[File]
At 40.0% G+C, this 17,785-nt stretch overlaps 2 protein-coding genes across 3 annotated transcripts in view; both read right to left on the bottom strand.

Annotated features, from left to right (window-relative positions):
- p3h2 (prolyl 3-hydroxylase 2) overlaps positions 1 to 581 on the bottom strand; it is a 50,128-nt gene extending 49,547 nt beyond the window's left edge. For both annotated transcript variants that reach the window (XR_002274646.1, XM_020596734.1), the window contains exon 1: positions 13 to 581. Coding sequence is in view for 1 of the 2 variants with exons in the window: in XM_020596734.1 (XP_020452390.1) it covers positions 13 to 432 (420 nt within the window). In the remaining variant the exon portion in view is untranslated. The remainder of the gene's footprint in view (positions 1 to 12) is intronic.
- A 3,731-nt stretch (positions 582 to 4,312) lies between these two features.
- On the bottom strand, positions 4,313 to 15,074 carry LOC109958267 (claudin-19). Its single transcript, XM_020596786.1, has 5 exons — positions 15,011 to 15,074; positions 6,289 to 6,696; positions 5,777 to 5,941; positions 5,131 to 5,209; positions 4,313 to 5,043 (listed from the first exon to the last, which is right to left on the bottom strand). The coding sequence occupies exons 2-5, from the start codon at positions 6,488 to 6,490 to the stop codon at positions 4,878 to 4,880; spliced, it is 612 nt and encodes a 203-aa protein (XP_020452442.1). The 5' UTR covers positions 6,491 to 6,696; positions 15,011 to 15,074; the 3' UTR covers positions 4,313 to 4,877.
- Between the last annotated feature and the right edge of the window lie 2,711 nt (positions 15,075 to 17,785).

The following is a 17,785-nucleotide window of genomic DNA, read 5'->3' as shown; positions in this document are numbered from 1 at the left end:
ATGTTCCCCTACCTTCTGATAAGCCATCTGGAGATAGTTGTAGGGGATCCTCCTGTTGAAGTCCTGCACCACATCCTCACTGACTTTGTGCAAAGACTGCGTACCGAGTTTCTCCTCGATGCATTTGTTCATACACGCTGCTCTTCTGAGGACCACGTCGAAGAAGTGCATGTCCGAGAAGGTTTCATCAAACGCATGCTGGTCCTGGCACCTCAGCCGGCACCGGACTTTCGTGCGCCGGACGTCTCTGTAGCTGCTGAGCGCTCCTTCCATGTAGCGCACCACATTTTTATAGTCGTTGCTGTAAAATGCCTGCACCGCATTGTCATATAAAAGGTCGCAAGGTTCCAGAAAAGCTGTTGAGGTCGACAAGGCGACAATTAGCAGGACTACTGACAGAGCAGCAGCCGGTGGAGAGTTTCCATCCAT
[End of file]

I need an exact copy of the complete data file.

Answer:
At 40.0% G+C, this 17,785-nt stretch overlaps 2 protein-coding genes across 3 annotated transcripts in view; both read right to left on the bottom strand.

Annotated features, from left to right (window-relative positions):
- p3h2 (prolyl 3-hydroxylase 2) overlaps positions 1 to 581 on the bottom strand; it is a 50,128-nt gene extending 49,547 nt beyond the window's left edge. For both annotated transcript variants that reach the window (XR_002274646.1, XM_020596734.1), the window contains exon 1: positions 13 to 581. Coding sequence is in view for 1 of the 2 variants with exons in the window: in XM_020596734.1 (XP_020452390.1) it covers positions 13 to 432 (420 nt within the window). In the remaining variant the exon portion in view is untranslated. The remainder of the gene's footprint in view (positions 1 to 12) is intronic.
- A 3,731-nt stretch (positions 582 to 4,312) lies between these two features.
- On the bottom strand, positions 4,313 to 15,074 carry LOC109958267 (claudin-19). Its single transcript, XM_020596786.1, has 5 exons — positions 15,011 to 15,074; positions 6,289 to 6,696; positions 5,777 to 5,941; positions 5,131 to 5,209; positions 4,313 to 5,043 (listed from the first exon to the last, which is right to left on the bottom strand). The coding sequence occupies exons 2-5, from the start codon at positions 6,488 to 6,490 to the stop codon at positions 4,878 to 4,880; spliced, it is 612 nt and encodes a 203-aa protein (XP_020452442.1). The 5' UTR covers positions 6,491 to 6,696; positions 15,011 to 15,074; the 3' UTR covers positions 4,313 to 4,877.
- Between the last annotated feature and the right edge of the window lie 2,711 nt (positions 15,075 to 17,785).

The following is a 17,785-nucleotide window of genomic DNA, read 5'->3' as shown; positions in this document are numbered from 1 at the left end:
ATGTTCCCCTACCTTCTGATAAGCCATCTGGAGATAGTTGTAGGGGATCCTCCTGTTGAAGTCCTGCACCACATCCTCACTGACTTTGTGCAAAGACTGCGTACCGAGTTTCTCCTCGATGCATTTGTTCATACACGCTGCTCTTCTGAGGACCACGTCGAAGAAGTGCATGTCCGAGAAGGTTTCATCAAACGCATGCTGGTCCTGGCACCTCAGCCGGCACCGGACTTTCGTGCGCCGGACGTCTCTGTAGCTGCTGAGCGCTCCTTCCATGTAGCGCACCACATTTTTATAGTCGTTGCTGTAAAATGCCTGCACCGCATTGTCATATAAAAGGTCGCAAGGTTCCAGAAAAGCTGTTGAGGTCGACAAGGCGACAATTAGCAGGACTACTGACAGAGCAGCAGCCGGTGGAGAGTTTCCATCCAT